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I'm just not good at math. If you've ever said that and you're a parent, you might also worry about how you're going to help your child learn math. Well, there's an app for that, and a study published today in the journal Science suggests it actually works. Eric Westervelt, of the NPR Ed team, explains.
ERIC WESTERVELT, BYLINE: I read to my 5-year-old just about every day. A book about disgruntled crayons and one about a frog who lost his underwear are current favorites. Full disclosure though - I'm not a big math lover. So no, I don't read bedtime math tales or make up where the wild improper fractions roam stories. But University of Chicago psychology professor Sian Beilock says all of us should consider a little good night math.
SIAN BEILOCK: Our study suggests that doing Bedtime Math with your kids can help advance their math achievement over the school year, and that this might be especially important for parents who are a little bit nervous about their own math ability.
WESTERVELT: Beilock and her team followed a demographically diverse group of first-graders and their parents, nearly 600 in all, across Chicago for a year. One group got an iPad math story app to use regularly, called Bedtime Math, built by a nonprofit with the same name. The no-frills app uses stories with math problems and sound effects, like this...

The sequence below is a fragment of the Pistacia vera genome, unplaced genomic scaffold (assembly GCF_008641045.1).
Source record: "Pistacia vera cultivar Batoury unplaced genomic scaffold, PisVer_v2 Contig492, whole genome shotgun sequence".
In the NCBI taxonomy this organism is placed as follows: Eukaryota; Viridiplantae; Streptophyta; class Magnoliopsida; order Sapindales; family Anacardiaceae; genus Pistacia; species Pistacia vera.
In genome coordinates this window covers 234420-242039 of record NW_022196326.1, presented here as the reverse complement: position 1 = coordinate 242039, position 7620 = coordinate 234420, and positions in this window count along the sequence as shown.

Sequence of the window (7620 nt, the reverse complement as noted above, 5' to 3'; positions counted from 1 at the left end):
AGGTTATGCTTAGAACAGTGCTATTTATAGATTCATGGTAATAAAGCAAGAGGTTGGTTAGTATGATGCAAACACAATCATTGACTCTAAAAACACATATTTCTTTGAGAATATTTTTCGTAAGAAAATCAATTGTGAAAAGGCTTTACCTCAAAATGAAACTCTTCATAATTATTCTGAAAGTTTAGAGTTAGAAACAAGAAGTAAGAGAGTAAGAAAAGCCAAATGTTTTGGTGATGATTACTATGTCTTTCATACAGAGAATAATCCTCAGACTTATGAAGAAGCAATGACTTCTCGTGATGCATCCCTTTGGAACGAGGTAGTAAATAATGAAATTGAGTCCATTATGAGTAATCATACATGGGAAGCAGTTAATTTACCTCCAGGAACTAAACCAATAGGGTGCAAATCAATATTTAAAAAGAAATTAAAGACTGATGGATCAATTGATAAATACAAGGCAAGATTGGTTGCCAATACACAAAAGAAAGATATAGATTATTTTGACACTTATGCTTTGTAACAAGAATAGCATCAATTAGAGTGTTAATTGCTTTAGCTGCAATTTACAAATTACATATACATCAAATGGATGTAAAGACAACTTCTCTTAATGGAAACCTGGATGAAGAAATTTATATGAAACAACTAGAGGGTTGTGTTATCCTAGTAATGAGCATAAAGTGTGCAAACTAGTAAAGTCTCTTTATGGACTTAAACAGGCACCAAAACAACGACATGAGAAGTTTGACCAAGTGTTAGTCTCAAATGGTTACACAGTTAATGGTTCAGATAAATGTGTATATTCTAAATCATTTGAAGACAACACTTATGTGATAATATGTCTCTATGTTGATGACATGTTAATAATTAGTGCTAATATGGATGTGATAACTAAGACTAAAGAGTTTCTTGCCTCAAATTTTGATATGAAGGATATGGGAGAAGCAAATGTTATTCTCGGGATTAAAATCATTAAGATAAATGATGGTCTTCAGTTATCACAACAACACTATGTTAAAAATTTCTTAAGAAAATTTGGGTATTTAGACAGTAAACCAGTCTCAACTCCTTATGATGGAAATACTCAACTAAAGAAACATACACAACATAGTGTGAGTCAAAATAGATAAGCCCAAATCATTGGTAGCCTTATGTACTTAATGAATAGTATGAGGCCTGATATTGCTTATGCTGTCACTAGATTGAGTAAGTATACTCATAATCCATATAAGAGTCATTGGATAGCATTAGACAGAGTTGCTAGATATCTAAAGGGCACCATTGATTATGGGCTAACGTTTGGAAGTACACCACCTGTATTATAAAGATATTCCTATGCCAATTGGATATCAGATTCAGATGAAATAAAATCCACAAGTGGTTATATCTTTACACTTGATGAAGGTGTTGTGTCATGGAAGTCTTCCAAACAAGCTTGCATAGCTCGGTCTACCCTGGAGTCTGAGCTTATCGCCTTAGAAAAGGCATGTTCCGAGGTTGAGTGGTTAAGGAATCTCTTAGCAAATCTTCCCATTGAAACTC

(SOUNDBITE OF SOUND EFFECT)
WESTERVELT: And this...
(SOUNDBITE OF SOUND EFFECT)
WESTERVELT: Parents and kids solve the problems together. The control group was given a reading app with similar stories but no math problems to solve. The result at the end of the school year?
BEILOCK: Those who used the math app were three months ahead in terms of math achievement relative to those kids who just did the reading app.
WESTERVELT: And there's more. Beilock wrote the book about anxiety and performance, "Choke: What The Secrets Of The Brain Reveal About Getting It Right When You Have To." The study, published today in the journal Science, found that the Bedtime Math app worked even better for children whose parents tend to be anxious or uncomfortable about their own math ability.
BEILOCK: In essence, these kids looked like kids whose parents weren't anxious about math by school year's end.
WESTERVELT: The more families used the math story app the better they did. But in something of a surprise to Beilock's research team, even children who used the app with their parents as little as once a week saw significant math improvement.
BEILOCK: We think that when parents get comfortable with talking with their kids about math that they likely engage in math talk even when they're not using the app. And we know that parents who talk more to their kids about math, whether you're counting out how many cookies they're going to get or how many minutes till bedtime, those kids tend to achieve at higher rates in math.
WESTERVELT: So a little math can go a long way. Remember that next time you're measuring flour or cutting a two-by-four. Meantime, tonight at my house, I think I'll make up something about how four to the eighth power went walking in the woods. Eric Westervelt, NPR News.
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